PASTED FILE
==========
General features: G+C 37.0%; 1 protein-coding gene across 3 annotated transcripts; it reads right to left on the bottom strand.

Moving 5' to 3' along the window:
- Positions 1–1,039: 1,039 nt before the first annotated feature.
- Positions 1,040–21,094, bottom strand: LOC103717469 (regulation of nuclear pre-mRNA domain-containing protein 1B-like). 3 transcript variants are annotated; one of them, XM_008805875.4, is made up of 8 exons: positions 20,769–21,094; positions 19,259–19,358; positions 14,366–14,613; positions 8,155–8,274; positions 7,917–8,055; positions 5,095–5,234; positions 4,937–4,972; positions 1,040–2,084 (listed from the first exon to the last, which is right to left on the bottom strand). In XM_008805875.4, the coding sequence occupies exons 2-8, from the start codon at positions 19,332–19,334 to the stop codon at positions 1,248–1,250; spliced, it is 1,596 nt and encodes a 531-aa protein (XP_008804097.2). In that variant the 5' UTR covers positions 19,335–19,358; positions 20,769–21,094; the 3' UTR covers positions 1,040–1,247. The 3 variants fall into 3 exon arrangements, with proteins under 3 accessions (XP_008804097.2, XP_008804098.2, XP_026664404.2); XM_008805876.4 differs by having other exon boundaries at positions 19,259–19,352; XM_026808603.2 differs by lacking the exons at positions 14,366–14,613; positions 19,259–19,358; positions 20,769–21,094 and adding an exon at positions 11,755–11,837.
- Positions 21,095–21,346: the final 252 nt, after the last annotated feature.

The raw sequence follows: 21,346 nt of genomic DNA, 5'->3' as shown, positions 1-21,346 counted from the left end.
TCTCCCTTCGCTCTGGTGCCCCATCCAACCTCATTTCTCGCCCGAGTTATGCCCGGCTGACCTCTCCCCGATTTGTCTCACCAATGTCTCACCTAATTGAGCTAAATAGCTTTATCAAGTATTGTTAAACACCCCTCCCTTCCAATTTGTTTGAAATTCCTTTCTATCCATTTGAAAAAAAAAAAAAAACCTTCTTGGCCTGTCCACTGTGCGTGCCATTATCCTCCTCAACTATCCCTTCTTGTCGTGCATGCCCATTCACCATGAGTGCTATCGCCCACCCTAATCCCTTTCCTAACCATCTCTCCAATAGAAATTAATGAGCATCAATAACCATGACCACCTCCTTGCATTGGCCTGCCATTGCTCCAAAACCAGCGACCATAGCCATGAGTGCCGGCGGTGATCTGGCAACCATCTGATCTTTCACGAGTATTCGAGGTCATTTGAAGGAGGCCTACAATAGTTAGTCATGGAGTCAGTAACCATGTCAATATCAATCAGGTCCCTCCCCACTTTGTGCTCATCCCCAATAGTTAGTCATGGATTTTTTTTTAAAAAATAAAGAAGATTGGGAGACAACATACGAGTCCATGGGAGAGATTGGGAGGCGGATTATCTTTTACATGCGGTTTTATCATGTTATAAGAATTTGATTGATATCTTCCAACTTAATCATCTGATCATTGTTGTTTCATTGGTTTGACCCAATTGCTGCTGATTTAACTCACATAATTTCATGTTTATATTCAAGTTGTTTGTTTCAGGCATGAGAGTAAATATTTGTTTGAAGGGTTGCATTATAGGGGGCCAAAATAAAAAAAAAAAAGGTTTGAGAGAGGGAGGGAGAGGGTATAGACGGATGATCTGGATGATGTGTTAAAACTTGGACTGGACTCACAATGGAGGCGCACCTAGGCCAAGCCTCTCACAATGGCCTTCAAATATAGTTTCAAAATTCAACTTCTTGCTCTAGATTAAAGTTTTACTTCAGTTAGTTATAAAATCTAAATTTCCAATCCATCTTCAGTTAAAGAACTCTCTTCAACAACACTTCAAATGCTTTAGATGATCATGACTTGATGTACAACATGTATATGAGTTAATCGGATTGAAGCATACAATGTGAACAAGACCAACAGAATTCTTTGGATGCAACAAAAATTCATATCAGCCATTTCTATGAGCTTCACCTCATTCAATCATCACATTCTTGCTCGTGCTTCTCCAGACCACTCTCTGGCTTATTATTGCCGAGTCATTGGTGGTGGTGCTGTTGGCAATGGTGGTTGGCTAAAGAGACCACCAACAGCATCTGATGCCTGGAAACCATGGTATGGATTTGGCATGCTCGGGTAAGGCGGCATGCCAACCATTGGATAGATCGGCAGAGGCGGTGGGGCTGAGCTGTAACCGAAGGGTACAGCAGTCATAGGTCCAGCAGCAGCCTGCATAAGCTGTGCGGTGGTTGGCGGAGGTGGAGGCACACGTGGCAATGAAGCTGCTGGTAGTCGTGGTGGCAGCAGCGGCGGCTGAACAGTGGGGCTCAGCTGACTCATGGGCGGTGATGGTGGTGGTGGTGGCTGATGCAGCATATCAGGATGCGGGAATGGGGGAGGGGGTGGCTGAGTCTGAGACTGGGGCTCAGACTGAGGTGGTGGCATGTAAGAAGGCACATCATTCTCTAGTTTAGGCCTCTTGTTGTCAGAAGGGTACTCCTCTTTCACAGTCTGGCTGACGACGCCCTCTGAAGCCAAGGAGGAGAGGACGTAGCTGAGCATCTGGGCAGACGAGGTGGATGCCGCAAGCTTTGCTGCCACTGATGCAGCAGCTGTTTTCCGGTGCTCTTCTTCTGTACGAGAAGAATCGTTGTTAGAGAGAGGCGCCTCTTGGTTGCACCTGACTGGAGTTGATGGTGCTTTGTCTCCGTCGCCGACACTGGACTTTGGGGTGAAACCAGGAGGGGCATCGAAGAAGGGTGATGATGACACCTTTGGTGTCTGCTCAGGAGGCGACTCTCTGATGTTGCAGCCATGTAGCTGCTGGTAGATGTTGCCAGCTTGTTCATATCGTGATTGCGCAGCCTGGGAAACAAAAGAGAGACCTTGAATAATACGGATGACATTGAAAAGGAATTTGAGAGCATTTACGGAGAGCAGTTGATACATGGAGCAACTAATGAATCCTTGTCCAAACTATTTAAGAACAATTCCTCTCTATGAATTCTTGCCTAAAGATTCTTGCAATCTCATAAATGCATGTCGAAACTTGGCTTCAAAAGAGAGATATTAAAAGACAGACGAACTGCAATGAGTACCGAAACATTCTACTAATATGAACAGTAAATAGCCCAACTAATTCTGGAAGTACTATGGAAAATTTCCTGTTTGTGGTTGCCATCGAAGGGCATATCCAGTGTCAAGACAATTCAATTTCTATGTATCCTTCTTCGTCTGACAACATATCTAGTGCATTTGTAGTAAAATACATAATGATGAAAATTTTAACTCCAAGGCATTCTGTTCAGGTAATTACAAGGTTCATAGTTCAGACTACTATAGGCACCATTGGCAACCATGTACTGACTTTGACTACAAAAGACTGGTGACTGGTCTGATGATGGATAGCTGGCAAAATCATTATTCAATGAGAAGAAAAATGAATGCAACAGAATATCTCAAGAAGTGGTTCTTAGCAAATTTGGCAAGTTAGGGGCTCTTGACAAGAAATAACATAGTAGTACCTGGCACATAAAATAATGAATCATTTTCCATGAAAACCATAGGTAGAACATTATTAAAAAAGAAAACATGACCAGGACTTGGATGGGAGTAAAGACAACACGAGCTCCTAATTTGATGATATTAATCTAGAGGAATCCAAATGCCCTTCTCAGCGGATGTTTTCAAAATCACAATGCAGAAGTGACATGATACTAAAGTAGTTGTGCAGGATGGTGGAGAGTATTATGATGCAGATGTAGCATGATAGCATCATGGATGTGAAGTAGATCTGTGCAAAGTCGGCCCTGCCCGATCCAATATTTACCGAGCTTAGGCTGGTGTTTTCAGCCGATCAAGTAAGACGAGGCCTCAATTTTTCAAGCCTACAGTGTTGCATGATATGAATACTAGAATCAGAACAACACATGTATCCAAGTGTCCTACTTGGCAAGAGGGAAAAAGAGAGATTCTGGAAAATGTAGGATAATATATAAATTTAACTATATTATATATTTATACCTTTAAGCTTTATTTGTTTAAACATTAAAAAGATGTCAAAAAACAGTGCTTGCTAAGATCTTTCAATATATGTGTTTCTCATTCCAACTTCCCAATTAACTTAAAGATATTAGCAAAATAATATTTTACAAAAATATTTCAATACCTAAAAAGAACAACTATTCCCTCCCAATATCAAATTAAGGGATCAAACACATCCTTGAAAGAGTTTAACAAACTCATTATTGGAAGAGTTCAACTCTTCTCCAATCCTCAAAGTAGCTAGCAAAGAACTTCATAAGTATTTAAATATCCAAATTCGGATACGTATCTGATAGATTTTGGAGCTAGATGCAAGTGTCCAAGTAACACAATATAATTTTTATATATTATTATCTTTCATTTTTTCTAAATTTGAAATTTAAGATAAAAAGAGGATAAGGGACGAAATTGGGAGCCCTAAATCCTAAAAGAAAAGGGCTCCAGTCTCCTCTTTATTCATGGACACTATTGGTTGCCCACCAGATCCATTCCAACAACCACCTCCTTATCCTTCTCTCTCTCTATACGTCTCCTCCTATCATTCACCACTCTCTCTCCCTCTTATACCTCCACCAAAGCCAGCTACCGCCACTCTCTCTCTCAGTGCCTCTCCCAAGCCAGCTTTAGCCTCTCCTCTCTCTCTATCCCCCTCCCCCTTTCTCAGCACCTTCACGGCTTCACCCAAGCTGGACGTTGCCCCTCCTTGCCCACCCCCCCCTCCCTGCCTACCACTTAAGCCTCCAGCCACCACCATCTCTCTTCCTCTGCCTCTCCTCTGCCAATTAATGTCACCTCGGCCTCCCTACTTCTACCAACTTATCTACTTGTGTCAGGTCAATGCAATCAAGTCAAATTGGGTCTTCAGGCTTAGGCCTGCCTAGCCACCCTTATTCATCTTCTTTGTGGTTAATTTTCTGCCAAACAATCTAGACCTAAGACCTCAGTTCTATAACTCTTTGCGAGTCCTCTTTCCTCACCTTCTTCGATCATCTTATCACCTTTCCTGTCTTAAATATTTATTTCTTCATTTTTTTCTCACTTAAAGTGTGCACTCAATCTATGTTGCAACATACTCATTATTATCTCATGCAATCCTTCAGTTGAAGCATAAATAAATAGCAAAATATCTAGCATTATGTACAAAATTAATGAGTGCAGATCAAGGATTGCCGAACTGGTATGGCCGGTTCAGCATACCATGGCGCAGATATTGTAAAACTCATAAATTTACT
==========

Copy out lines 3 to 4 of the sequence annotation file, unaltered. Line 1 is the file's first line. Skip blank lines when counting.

- Positions 1–1,039: 1,039 nt before the first annotated feature.
- Positions 1,040–21,094, bottom strand: LOC103717469 (regulation of nuclear pre-mRNA domain-containing protein 1B-like). 3 transcript variants are annotated; one of them, XM_008805875.4, is made up of 8 exons: positions 20,769–21,094; positions 19,259–19,358; positions 14,366–14,613; positions 8,155–8,274; positions 7,917–8,055; positions 5,095–5,234; positions 4,937–4,972; positions 1,040–2,084 (listed from the first exon to the last, which is right to left on the bottom strand). In XM_008805875.4, the coding sequence occupies exons 2-8, from the start codon at positions 19,332–19,334 to the stop codon at positions 1,248–1,250; spliced, it is 1,596 nt and encodes a 531-aa protein (XP_008804097.2). In that variant the 5' UTR covers positions 19,335–19,358; positions 20,769–21,094; the 3' UTR covers positions 1,040–1,247. The 3 variants fall into 3 exon arrangements, with proteins under 3 accessions (XP_008804097.2, XP_008804098.2, XP_026664404.2); XM_008805876.4 differs by having other exon boundaries at positions 19,259–19,352; XM_026808603.2 differs by lacking the exons at positions 14,366–14,613; positions 19,259–19,358; positions 20,769–21,094 and adding an exon at positions 11,755–11,837.